If the pen is mightier than the sword, some authors may have wielded their swords a little too close to home. While we often think of books as having the unparalleled ability to connect people, inspire empathy, and encourage discourse, sometimes books can cause real-life rifts. Time and again, history has seen friendships ended, insults hurled, and cold silences stretch out for years over a few published pages.
We’ve rounded up 6 books, from tell-alls to passionate ideological tracts, that have destroyed real life friendships. Admittedly, many of these friendships didn’t end solely because of a book—dueling egos certainly contributed a fair bit to the drama—but, it’s enough to convince us that sticks and stones may break your bones, but words can most definitely hurt you.
In Cold Blood, by Truman Capote
Though very different in character, Harper Lee and Truman Capote were close friends from their childhood in Alabama. Lee, the Pulitzer prize-winning author of To Kill a Mockingbird, contributed heavily to the research, interviews, and extensive background work that went into Capote’s nonfiction novel about the murder of a family in Holcomb, Kansas. When In Cold Blood was published, Capote failed to give Lee any credit. The snub hurt Lee terribly and caused a great deal of damage to their friendship.
Torrents of Spring, by Ernest Hemingway
As a budding writer, Hemingway received quite the helping hand from his mentor and friend, Sherwood Anderson. It was Anderson who helped Hemingway get his first book published by Anderson’s own publisher, Boni & Liverwright, Inc. Hemingway, however, did not want to stay with Liverwright and wanted to sign with Scribner instead. To break his contract with Liverwright, Hemingway wrote Torrents of Spring, a mean-spirited parody of Sherwood Anderson’s best-selling novel, Dark Laughter. When Liverwright rejected the book for publication (as Hemingway knew they would), Hemingway got out of his contract and moved to Scribner. The book had achieved what he wanted, but it irreparably harmed his friendship with Anderson, it upset his wife Hadley, and it angered fellow writer Gertrude Stein. Hadley thought that Hemingway’s mocking characterization of Anderson was “nasty.” Stein was furious Hemingway had mocked her in the book as well, and she thought him ungrateful in light of all that Anderson and Stein had done for his career.
Eugene Onegin, by Aleksandr Pushkin
While the original book itself didn’t destroy a friendship, the translation of it did. Vladimir Nabokov and Edmund Wilson became friends while Nabokov started his career in the U.S. In 1944, Nabokov invited Wilson to assist him in translating Pushkin’s Eugene Onegin, but Wilson soon grew tired of the task. When Nabokov finally published his translation in 1964, Wilson wrote a harsh and inflammatory review. Nabokov wrote a biting response, of course. In the next few years, pens flew, barbs were traded, and the two friends didn’t speak again until 1971.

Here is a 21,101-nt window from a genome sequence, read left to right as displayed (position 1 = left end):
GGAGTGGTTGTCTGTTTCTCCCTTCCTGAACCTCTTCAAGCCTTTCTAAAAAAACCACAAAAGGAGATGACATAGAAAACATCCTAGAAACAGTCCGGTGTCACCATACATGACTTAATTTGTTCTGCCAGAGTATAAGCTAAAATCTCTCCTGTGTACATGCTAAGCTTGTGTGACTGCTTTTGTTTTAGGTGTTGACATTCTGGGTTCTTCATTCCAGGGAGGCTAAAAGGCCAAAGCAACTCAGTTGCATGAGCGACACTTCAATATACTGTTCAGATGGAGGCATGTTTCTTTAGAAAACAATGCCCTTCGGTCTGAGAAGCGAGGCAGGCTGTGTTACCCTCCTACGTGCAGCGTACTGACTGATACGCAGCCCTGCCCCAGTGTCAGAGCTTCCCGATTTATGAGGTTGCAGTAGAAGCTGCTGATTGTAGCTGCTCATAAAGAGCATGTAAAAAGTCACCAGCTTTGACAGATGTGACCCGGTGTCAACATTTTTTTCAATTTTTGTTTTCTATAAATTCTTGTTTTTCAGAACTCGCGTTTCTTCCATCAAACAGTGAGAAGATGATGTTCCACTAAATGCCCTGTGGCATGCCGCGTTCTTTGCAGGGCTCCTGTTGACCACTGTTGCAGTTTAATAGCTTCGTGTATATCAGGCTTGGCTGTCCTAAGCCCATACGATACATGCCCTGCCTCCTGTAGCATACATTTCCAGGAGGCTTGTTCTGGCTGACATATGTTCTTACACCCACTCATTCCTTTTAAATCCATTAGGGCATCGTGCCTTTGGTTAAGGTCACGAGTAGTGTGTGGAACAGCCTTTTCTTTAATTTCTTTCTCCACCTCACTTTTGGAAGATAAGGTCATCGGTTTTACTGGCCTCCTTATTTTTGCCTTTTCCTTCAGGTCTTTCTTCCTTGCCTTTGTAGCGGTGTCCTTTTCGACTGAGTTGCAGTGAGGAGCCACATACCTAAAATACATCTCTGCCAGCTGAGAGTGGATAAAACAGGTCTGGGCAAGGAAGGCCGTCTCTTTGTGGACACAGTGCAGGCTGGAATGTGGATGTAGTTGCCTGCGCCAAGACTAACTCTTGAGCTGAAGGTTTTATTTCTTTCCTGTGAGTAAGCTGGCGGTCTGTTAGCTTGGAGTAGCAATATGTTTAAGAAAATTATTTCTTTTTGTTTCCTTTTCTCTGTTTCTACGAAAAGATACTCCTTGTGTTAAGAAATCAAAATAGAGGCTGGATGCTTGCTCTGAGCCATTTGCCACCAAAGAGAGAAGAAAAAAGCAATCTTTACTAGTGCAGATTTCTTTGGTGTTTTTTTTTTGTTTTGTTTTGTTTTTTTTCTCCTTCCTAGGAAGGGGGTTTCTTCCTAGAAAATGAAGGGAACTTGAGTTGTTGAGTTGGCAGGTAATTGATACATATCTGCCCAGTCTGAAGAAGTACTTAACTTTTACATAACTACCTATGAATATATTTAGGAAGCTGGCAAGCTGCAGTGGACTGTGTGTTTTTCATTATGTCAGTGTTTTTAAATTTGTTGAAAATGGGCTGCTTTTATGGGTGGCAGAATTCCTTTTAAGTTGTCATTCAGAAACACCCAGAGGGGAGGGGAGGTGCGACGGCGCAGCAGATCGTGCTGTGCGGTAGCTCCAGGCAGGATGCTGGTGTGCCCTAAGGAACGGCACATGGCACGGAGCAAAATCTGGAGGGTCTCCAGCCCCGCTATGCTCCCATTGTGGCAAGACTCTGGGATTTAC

Smoke, by Ivan Turgenev
Ivan Turgenev and Fyodor Dostoevsky were friends until they quarreled over Turgenev’s publication of Smoke in 1867. The rift in their friendship was caused by their ideological and political differences regarding Russia’s relationship with Western cultures. Apparently, Dostoevsky and Turgenev were both in Baden-Baden at the same time. Dostoevsky owed Turgenev money, and he felt obligated to call on him even though he didn’t have sufficient funds for repayment. While visiting Turgenev, both writers got into an argument over Turgenev’s pro-Western views in Smoke and his criticisms of Russia. They remained on bad terms, with Dostoevsky ridiculing Turgenev as a fictional character in his later novel, The Possessed.
The New Russia, by Dorothy Thompson
Theodore Dreiser and Sinclair Lewis had a falling out that culminated in a widely-publicized slap. When Dreiser’s book Dreiser on Russia was first published in 1927, Dreiser was accused of plagiarizing sections of it from The New Russia, a book penned by Sinclair Lewis’ wife, Dorothy Thompson. Thompson filed suit against Dreiser, but subsequently dropped it. The grudge, however, remained. Years later, Lewis and Dreiser were both in attendance at a dinner honoring Russian writer Boris Pilnyak. When asked to make an after-dinner speech, Lewis declined and retorted, “I feel disinclined to say anything in the presence of a man who stole 3,000 words from my wife’s book.” Later, during the reception, Dreiser went up to Lewis and vigorously slapped him twice across the face while the literati looked on.
Life, by Keith Richards
This list wouldn’t be complete without a rock n’ roll tell-all. The friendship between Rolling Stones guitarist Keith Richards and vocalist Mick Jagger hasn’t always been easy, but it was Richards’ 2010 memoir that seemingly broke the camel’s back. Richards’ book casts Jagger in deeply unflattering light, recounts Richards’ conquest of Jagger’s girlfriend, and pokes fun at Jagger’s alleged anatomical shortcomings. The book drove a wedge between the rock stars, though they say they’ve patched things up now that Richards has apologized.
What books have sparked arguments between you and your friends?